author = "D. Chabas and J. Ness and A. Belman and Yeh, {E. A.} and N. Kuntz and Gorman, {M. P.} and Strober, {J. B.} and {De Kouchkovsky}, I. and C. McCulloch and T. Chitnis and M. Rodriguez and B. Weinstock-Guttman and Krupp, {L. B.} and E. Waubant",
year = "2010",
month = "2",
doi = "10.1212/WNL.0b013e3181ce5db0",
language = "English (US)",
volume = "74",
pages = "399--405",
journal = "Neurology",
issn = "0028-3878",
publisher = "Lippincott Williams and Wilkins",
number = "5",

}

TY - JOUR

T1 - Younger children with MS have a distinct CSF inflammatory profile at disease onset

AU - Chabas, D.

AU - Ness, J.

AU - Belman, A.

AU - Yeh, E. A.

AU - Kuntz, N.

AU - Gorman, M. P.

AU - Strober, J. B.

AU - De Kouchkovsky, I.

AU - McCulloch, C.

AU - Chitnis, T.

AU - Rodriguez, M.

AU - Weinstock-Guttman, B.

AU - Krupp, L. B.

AU - Waubant, E.

PY - 2010/2

Y1 - 2010/2

N2 - BACKGROUND: The clinical and MRI presentation differs between earlier-and later-onset pediatric multiple sclerosis (MS), whereas the effect of age on the CSF inflammatory profile is unknown and may contribute to delayed diagnosis. OBJECTIVES: To compare the CSF cellular and immunoglobulin G (IgG) profiles between earlier-and later-onset pediatric MS. METHODS: We queried the databases of 6 pediatric MS centers for earlier-onset (onset <11 years) and later-onset (â‰111 and <18 years) patients with MS or clinically isolated syndrome who underwent CSF analysis within the first 3 months of presentation (observational study). We compared CSF white blood cell (WBC) differential count, IgG index, and IgG oligoclonal bands between age groups. RESULTS: We identified 40 earlier-onset (mean age at onset = 7.2 ± 2.7 years, 60% females) and 67 later-onset pediatric MS patients (15.1 ± 1.7 years, 63% females). Although WBC count tended to be higher in earlier-onset patients (median = 9/mm [0-343] vs 6 [0-140], p = 0.15), they had a lower proportion of lymphocytes (70% [0-100] vs 93% [0-100] of WBCs, p = 0.0085; difference = +3% per 1-year increase of age, p = 0.0011) and higher proportion of neutrophils than later-onset patients (0.5% [0-75] vs 0% [0-50] of WBCs, p = 0.16; difference =-1% per 1-year increase of age, p = 0.033). In earlier-onset disease, fewer patients had an elevated IgG index than in the later-onset group (35% vs 68% of patients, p = 0.031). CONCLUSION: Age modifies the CSF profile at pediatric multiple sclerosis (MS) onset, which may mislead the diagnosis. Our findings suggest an activation of the innate rather than the adaptive immune system in the earlier stages of MS or an immature immune response.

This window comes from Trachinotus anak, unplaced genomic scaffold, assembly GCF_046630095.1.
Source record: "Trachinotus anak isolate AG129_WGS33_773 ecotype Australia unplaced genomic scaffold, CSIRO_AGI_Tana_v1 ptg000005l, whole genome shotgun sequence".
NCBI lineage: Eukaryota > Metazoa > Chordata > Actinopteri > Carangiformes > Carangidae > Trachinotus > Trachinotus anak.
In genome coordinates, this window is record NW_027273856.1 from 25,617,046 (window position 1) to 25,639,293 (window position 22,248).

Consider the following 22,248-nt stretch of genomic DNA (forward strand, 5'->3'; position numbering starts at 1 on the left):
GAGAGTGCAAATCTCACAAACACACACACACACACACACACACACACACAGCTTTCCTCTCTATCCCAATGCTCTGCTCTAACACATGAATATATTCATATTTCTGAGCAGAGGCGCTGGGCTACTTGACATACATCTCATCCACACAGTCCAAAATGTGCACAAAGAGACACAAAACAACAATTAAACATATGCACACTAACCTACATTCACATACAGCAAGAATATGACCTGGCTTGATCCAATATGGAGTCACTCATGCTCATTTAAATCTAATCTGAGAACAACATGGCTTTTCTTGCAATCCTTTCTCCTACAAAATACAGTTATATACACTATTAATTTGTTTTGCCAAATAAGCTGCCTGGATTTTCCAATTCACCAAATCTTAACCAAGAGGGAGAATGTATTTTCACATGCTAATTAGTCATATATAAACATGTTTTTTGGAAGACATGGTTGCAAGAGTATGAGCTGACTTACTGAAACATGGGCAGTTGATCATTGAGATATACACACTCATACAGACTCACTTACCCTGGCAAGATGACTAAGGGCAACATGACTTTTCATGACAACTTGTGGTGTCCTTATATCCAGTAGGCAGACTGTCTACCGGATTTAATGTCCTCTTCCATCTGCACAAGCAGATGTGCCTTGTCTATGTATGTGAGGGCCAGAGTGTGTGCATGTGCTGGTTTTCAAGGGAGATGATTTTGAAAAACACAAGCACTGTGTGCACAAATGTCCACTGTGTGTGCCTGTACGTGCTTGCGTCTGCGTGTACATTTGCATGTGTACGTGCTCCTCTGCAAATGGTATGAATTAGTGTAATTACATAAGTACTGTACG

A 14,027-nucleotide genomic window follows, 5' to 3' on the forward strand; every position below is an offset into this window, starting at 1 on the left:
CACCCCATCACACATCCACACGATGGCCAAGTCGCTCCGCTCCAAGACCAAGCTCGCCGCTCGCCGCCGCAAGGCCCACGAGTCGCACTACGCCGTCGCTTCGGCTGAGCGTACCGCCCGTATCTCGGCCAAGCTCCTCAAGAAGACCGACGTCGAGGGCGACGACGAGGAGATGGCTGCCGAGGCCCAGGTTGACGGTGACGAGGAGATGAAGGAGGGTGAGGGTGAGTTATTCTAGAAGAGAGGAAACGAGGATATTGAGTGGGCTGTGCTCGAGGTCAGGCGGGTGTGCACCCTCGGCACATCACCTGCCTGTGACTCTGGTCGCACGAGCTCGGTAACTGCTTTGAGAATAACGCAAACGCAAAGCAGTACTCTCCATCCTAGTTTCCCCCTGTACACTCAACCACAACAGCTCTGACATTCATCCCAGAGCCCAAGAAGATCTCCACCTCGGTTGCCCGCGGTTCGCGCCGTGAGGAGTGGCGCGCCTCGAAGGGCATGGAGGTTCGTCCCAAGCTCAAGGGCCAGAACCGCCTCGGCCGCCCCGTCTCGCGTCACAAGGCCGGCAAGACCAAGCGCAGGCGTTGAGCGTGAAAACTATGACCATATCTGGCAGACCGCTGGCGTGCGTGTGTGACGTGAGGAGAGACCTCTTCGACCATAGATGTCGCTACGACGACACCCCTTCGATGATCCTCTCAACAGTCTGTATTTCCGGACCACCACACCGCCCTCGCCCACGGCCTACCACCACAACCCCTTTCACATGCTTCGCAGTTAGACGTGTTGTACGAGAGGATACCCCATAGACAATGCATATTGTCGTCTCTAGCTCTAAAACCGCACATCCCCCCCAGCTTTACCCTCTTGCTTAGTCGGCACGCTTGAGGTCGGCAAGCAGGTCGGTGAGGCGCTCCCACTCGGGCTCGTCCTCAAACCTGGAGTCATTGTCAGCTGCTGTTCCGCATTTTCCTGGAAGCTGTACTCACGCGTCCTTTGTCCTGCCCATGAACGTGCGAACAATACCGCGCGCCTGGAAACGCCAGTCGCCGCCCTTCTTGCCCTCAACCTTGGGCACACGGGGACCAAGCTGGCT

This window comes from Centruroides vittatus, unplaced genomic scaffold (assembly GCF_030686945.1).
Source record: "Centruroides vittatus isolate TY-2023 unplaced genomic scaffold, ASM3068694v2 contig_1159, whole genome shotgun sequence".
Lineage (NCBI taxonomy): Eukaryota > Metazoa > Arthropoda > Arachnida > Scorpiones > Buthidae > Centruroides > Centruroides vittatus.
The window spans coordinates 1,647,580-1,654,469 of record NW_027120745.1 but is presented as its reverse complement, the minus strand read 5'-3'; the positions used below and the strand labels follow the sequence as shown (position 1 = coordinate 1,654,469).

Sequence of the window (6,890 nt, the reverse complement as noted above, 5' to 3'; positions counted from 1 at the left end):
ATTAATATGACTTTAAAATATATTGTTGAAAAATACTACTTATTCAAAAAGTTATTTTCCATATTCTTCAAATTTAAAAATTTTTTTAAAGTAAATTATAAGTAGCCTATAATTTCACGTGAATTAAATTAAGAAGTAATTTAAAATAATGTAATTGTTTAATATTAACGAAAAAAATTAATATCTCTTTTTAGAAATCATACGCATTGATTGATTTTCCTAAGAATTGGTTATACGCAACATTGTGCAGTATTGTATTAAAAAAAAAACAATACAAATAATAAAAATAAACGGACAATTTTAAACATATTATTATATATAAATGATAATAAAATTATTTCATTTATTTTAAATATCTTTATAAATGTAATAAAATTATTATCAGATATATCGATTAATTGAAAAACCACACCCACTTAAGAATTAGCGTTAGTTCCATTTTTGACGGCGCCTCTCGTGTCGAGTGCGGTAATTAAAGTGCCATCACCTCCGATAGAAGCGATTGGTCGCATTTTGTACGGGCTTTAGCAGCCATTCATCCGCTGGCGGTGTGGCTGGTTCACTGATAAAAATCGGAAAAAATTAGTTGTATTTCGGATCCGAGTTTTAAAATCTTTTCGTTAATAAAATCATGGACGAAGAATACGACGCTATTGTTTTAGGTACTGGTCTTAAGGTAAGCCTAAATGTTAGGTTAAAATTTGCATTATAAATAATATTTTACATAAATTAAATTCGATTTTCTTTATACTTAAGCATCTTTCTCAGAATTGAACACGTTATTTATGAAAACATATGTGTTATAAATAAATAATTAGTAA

AB - BACKGROUND: The clinical and MRI presentation differs between earlier-and later-onset pediatric multiple sclerosis (MS), whereas the effect of age on the CSF inflammatory profile is unknown and may contribute to delayed diagnosis. OBJECTIVES: To compare the CSF cellular and immunoglobulin G (IgG) profiles between earlier-and later-onset pediatric MS. METHODS: We queried the databases of 6 pediatric MS centers for earlier-onset (onset <11 years) and later-onset (â‰111 and <18 years) patients with MS or clinically isolated syndrome who underwent CSF analysis within the first 3 months of presentation (observational study). We compared CSF white blood cell (WBC) differential count, IgG index, and IgG oligoclonal bands between age groups. RESULTS: We identified 40 earlier-onset (mean age at onset = 7.2 ± 2.7 years, 60% females) and 67 later-onset pediatric MS patients (15.1 ± 1.7 years, 63% females). Although WBC count tended to be higher in earlier-onset patients (median = 9/mm [0-343] vs 6 [0-140], p = 0.15), they had a lower proportion of lymphocytes (70% [0-100] vs 93% [0-100] of WBCs, p = 0.0085; difference = +3% per 1-year increase of age, p = 0.0011) and higher proportion of neutrophils than later-onset patients (0.5% [0-75] vs 0% [0-50] of WBCs, p = 0.16; difference =-1% per 1-year increase of age, p = 0.033). In earlier-onset disease, fewer patients had an elevated IgG index than in the later-onset group (35% vs 68% of patients, p = 0.031). CONCLUSION: Age modifies the CSF profile at pediatric multiple sclerosis (MS) onset, which may mislead the diagnosis. Our findings suggest an activation of the innate rather than the adaptive immune system in the earlier stages of MS or an immature immune response.

UR - http://www.scopus.com/inward/record.url?scp=76349099319&partnerID=8YFLogxK

UR - http://www.scopus.com/inward/citedby.url?scp=76349099319&partnerID=8YFLogxK

U2 - 10.1212/WNL.0b013e3181ce5db0

DO - 10.1212/WNL.0b013e3181ce5db0

M3 - Article

C2 - 20124205

AN - SCOPUS:76349099319

VL - 74

SP - 399

EP - 405

JO - Neurology

JF - Neurology

SN - 0028-3878

IS - 5

ER -